What are you listening for?   


            Our world is a very noisy place.   We listen to all the news broadcasts and can be filled with worry or fear by what we hear.   We are bombarded by mailings, right now, for political ads – screaming at us, really, trying to tell us who is the right and wrong candidate.   We read social media and those voices often rant and rave – filling us up with loud voices of frustrations and irritations.   All of it just sometimes adds to our anxiety, our discouragement and weariness…and a feeling of being lost.  


            And sometimes – it is not what is going on outside of us that makes us feel lost.   It may be that within us, we are filled with memories of the past, regrets and sadness.   Or maybe even just having a “to do” list - and not enough time to do it – or not enough money to cover all the bills.   We feel lost and alone.   So, in the midst of all that noise – both within and without – we end up exhausted and weary – with no direction or hope.   But the hardest thing we have to do in times like that – is exactly what we need to do – be still and listen.   Be still and know God.   Listen to Him speak to us in our lostness.  He wants to lift us up and fill us up and give us new direction and hope.   But it takes stopping and listening.


            C. S. Lewis said in Mere Christianity, … the real problem of the Christian life comes where people do not usually look for it. It comes the very moment you wake up each morning. All your wishes and hopes for the day rush at you like wild animals. And the first job each morning consists simply in shoving them all back; in listening to that other voice, taking that other point of view, letting that other larger, stronger, quieter life come flowing in. And so on, all day. Standing back from all your natural fussings and frettings; coming in out of the wind.”4


            Elijah went to the cave in fear and trembling because he had his eyes on Jezebel.   All he could hear was her voice saying, “By this time tomorrow I will kill you just as you killed the prophets of Baal.”   He fled in fear.   When he got to the mountain, he said, “I’ve had it – I can’t go on.”   But God met him at that mountain.   He spoke to him in his lostness in a still small voice.  He told him that he wasn’t alone.   There were some 7,000 people in Israel who hadn’t bowed down to Baal.   He also told him that He still had work for him to do – and gave him instructions of who to go see to anoint as king and help in his ministry.   God had a plan – He gave Elijah a new direction to go – and encouraged him to keep going. 


            All of the sudden, because Elijah had stopped and listened to God’s voice, instead of Jezebel’s voice – he had fresh strength and hope.   Once he heard God’s voice, he knew God was with him and that He had a future and plan for his life.  Instead of being paralyzed by his troubles, he was now able to move on through the power of God.   As the saying goes, “Troubles seem smaller when we remember the greatness of God.”5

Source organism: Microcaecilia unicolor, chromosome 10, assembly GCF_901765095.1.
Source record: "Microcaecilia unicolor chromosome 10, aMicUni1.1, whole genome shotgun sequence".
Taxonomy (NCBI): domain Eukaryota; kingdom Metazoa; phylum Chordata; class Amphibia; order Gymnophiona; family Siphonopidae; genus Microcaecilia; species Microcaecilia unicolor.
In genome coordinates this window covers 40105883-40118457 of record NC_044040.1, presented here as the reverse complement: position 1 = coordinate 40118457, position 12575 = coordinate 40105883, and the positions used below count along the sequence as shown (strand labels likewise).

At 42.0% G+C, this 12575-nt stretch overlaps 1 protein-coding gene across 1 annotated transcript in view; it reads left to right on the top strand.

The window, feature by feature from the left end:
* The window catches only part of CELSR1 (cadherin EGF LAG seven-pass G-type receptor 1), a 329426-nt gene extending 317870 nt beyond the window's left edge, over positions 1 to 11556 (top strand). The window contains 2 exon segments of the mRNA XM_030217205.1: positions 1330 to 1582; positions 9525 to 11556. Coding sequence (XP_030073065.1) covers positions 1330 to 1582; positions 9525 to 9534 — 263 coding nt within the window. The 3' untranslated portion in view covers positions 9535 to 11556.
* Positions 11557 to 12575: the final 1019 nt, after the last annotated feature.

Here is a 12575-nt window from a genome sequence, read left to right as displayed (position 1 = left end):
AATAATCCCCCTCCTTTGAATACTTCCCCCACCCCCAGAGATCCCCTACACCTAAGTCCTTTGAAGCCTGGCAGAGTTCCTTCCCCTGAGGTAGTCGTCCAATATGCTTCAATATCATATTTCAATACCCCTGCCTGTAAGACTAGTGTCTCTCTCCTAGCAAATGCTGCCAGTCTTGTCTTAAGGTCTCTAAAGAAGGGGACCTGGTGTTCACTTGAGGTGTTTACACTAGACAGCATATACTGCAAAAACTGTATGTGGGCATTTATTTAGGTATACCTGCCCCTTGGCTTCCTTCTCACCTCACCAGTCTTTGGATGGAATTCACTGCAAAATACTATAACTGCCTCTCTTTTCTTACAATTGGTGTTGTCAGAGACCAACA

What voice are you listening to?   Are the voices of this world – and our own voices – so loud that we are filled with fussings and frettings – like wild animals taking over our lives?   Let me encourage you to, as C. S. Lewis said to, “Listen to that “other voice” – that voice that is larger and stronger and quieter – the still small voice of God.   It may come just as a gentle whisper – a quiet nudge – in the midst of Bible reading and prayer – or even on the lips of a friend.   Stop – listen – and then act on the direction God gives us, in the silence.


            As we come to a close, I want us to hear a call to prayer from Mother Teresa – and then have a time of silent prayer.  And then we will end by together saying “The Listener’s Prayer” by Sir Paul Reeves.  May these words be our prayer this morning – a commitment to stop and rest and listen for that still small voice.


            Let’s pray.


"Let us adore Jesus in our hearts, who spent 30 years out of 33 in silence; who began his public life by spending 40 days in silence; who often retired alone to spend the night on a mountain in silence.  He who spoke with authority, now spends his earthly life in silence.  Let us adore Jesus in the eucharistic silence."6


(Give just a few moments of silent prayer)


Join me in prayer:


God, grant me to be silent before you-- that I may hear you;

at rest in you--that you may work in me;

open to you--that you may enter;

empty before you--that you may fill me.

Let me be still and know you are my God. Amen.7













1Quote from Dante Alighieri.


2 I was very inspired with this sermon from Dr. Tim Bruster.  He gave many of the ideas and illustrations I found for this sermon.

"The Gift of Feeling Lost" by Dr. Tim Bruster, Senior Pastor, at First United Methodist Church in Fort Worth, Texas. Third in the series: "Gifts of the Dark Wood."


3Sermon from Trinity Lutheran Church in Astoria New York. of-god-in-our-own-time-and-lives


4C. S. Lewis, Mere Christianity.


5David C. Egner, “What to do in a Crisis”.   Devotional from Our Daily Bread, August 25, 1994.


6Quote from Mother Teresa.  Blessed Mother Teresa Of Calcutta (1910 to 1997)
Quotes on the Importance Of Eucharistic Adoration


7Sir Paul Reeves, “A Listener's Prayer”Christianity Today, Vol. 35, no. 11.